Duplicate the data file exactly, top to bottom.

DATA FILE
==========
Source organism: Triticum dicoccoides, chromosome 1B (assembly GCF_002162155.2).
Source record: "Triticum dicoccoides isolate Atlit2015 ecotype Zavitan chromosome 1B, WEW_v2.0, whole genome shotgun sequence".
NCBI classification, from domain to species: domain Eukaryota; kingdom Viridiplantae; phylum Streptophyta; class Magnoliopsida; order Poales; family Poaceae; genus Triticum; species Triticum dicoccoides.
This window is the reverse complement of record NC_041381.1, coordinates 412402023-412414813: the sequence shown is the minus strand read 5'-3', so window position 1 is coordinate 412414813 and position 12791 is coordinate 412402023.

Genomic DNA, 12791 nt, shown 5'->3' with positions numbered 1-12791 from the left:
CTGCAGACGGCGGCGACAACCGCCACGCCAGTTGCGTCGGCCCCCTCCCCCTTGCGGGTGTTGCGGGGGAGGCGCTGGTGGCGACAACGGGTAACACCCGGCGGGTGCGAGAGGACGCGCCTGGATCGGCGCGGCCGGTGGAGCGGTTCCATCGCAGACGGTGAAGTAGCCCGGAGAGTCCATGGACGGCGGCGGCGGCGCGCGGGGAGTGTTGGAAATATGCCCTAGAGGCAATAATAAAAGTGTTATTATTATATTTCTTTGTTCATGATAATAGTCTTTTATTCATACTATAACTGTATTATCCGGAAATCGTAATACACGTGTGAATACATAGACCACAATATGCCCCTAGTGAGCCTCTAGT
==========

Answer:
Source organism: Triticum dicoccoides, chromosome 1B (assembly GCF_002162155.2).
Source record: "Triticum dicoccoides isolate Atlit2015 ecotype Zavitan chromosome 1B, WEW_v2.0, whole genome shotgun sequence".
NCBI classification, from domain to species: domain Eukaryota; kingdom Viridiplantae; phylum Streptophyta; class Magnoliopsida; order Poales; family Poaceae; genus Triticum; species Triticum dicoccoides.
This window is the reverse complement of record NC_041381.1, coordinates 412402023-412414813: the sequence shown is the minus strand read 5'-3', so window position 1 is coordinate 412414813 and position 12791 is coordinate 412402023.

Genomic DNA, 12791 nt, shown 5'->3' with positions numbered 1-12791 from the left:
CTGCAGACGGCGGCGACAACCGCCACGCCAGTTGCGTCGGCCCCCTCCCCCTTGCGGGTGTTGCGGGGGAGGCGCTGGTGGCGACAACGGGTAACACCCGGCGGGTGCGAGAGGACGCGCCTGGATCGGCGCGGCCGGTGGAGCGGTTCCATCGCAGACGGTGAAGTAGCCCGGAGAGTCCATGGACGGCGGCGGCGGCGCGCGGGGAGTGTTGGAAATATGCCCTAGAGGCAATAATAAAAGTGTTATTATTATATTTCTTTGTTCATGATAATAGTCTTTTATTCATACTATAACTGTATTATCCGGAAATCGTAATACACGTGTGAATACATAGACCACAATATGCCCCTAGTGAGCCTCTAGT